Debt as a proportion of national income will likely be 143% in 2013 and will probably still represent 140% of national income by 2015 – despite several years of savage austerity. When the aforementioned ‘contingent liabilities’ are factored in, the Irish national debt stood, according to a debt audit, at €371.1 billion on 31 March 2011. This is equivalent to almost 300% of Irish national income.

Why is this an unjust debt?

Of this, €279.3 billion (over 75%) is accounted for by the state-covered debts of the Irish banks, and this, as the audit notes, is before taking into account the likelihood that much of the direct government debt of €91.8 billion may itself have arisen from the banking crisis. In other words, the audit proves conclusively that the Irish debt crisis is a crisis of private (subsequently socialised) debt, not public debt – the allegedly ‘bloated’ nature of the Irish public service, or ‘generous’ welfare entitlements, did not cause this crisis. As the audit puts it, “it is clear that the bulk of Irish government debt has arisen directly from the banking crisis, the decision in September 2008 to rescue all of the Irish banks”. Alarmingly, the audit notes that the headline figure of €371.1 billion may be an underestimate. For example, the audit does not count unguaranteed bonds issued by the banks (and therefore not legally the responsibility of the Irish state) as part of the debt but, to date, the Irish government has been repaying these bonds also.

Articles cited:

Banking Inquiry Commission report Misjudging Risk: Causes of the Systemic Banking Crisis in Ireland, March 2011

Finn, Daniel. Ireland on the Turn? New Left Review 67, Jan – Feb 2011

Gurdgiev, C et al. The Irish Economy: Three Strikes and You’re Out? Panoeconomics, 2011.

Kitchin, R et al. A Haunted Landscape: Housing and Ghost Estates in Post-Celtic Tiger Ireland. NIRSA Working Paper, 2010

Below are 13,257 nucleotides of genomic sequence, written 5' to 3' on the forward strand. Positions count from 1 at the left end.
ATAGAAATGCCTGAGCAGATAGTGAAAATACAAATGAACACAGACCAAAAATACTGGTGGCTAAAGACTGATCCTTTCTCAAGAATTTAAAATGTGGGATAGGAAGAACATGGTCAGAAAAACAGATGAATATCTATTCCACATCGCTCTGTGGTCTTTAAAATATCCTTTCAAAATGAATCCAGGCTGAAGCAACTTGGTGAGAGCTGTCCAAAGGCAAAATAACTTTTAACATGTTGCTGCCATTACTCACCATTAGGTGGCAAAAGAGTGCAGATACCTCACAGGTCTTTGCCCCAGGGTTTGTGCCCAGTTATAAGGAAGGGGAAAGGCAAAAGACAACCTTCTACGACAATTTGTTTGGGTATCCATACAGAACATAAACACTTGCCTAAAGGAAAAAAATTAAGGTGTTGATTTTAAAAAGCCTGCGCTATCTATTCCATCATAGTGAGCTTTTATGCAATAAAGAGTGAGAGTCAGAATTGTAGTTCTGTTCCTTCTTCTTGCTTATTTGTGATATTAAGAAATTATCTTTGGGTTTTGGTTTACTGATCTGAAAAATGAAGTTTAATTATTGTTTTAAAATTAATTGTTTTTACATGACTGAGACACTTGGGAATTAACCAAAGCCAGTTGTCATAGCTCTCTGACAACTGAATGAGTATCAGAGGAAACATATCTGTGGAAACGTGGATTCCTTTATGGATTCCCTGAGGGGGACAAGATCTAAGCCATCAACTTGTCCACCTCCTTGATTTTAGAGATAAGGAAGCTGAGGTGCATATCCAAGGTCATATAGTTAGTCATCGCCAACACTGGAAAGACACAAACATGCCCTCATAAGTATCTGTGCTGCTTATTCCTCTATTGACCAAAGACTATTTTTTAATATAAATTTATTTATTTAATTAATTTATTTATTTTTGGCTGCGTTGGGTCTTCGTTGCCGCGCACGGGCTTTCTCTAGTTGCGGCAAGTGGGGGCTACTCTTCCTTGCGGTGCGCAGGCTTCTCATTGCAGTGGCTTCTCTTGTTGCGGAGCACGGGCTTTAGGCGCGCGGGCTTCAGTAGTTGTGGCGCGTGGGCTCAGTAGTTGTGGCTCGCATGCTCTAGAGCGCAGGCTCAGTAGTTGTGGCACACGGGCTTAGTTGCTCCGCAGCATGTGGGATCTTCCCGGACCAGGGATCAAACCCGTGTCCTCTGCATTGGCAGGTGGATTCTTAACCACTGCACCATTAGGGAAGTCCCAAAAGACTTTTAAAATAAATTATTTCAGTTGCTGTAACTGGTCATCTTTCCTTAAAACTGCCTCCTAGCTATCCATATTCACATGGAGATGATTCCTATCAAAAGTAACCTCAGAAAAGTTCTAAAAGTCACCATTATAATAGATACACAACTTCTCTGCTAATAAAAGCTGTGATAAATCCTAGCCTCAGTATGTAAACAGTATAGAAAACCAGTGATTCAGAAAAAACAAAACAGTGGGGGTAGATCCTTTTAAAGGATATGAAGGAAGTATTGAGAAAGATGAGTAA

Killian, S et al. An Audit of Irish Debt. University of Limerick, September 2011

Ó Riain, Seán. Banks, the State and Finance 1998-2007. NUI Maynooth, March 2009

Whelan, Karl. Ireland’s Sovereign Debt Crisis. May 2011


  1. jack mckay says: February 17, 2012 • 17:55:42

    loved the article,answers a lot of my questions,,the meeting in galway sounds good too..i am trying to find a pie chart showing the distribution of irish debt,,,can u help????


  2. Joan Larkin says: February 22, 2012 • 16:25:03

    Is there on your site any info about who are the bondholders. If not, where?


  3. luke says: September 20, 2012 • 15:58:23

    “Why is this an unjust debt?”

    Please answer the question you pose. You give the numbers- that most of the public debt is bank debt taken on by the State. But recounting these facts doesn’t explain why you think this is ‘unjust’. Who should pay, if not the Irish state? Certainly getting the EU taxpaying citizenry to shoulder the cost doesn’t seem, to me, to be any fairer. It was Irish banks and Irish property developers overseen by Irish regulators who borrowed the money, so if not the Irish state, then who, if anyone, should pay it back?


    • Lars says: November 3, 2012 • 02:28:19

      Luke: I don’t know if you are sarcastic or if you really are that dumb. Anyway, the author implies the obvious – the guilty (read banks) should take the haircut, not the innocent (read taxpayers).

      When your neighbour max out his creditcards, buys a new car and a house he can’t afford, are you picking up the tab?


  4. Pat Rogers says: November 21, 2012 • 16:34:10

    European banks carry some of the blame here. In Germany and France if a home loan is defaulted, the banks take responsibility for any short-fall since they are legally obliged to make sure that homeowners are in a position to pay back any loans against property. Indirectly the European banks contributed to the Irish property bubble by indulging in lending practices that are illegal in their own countries.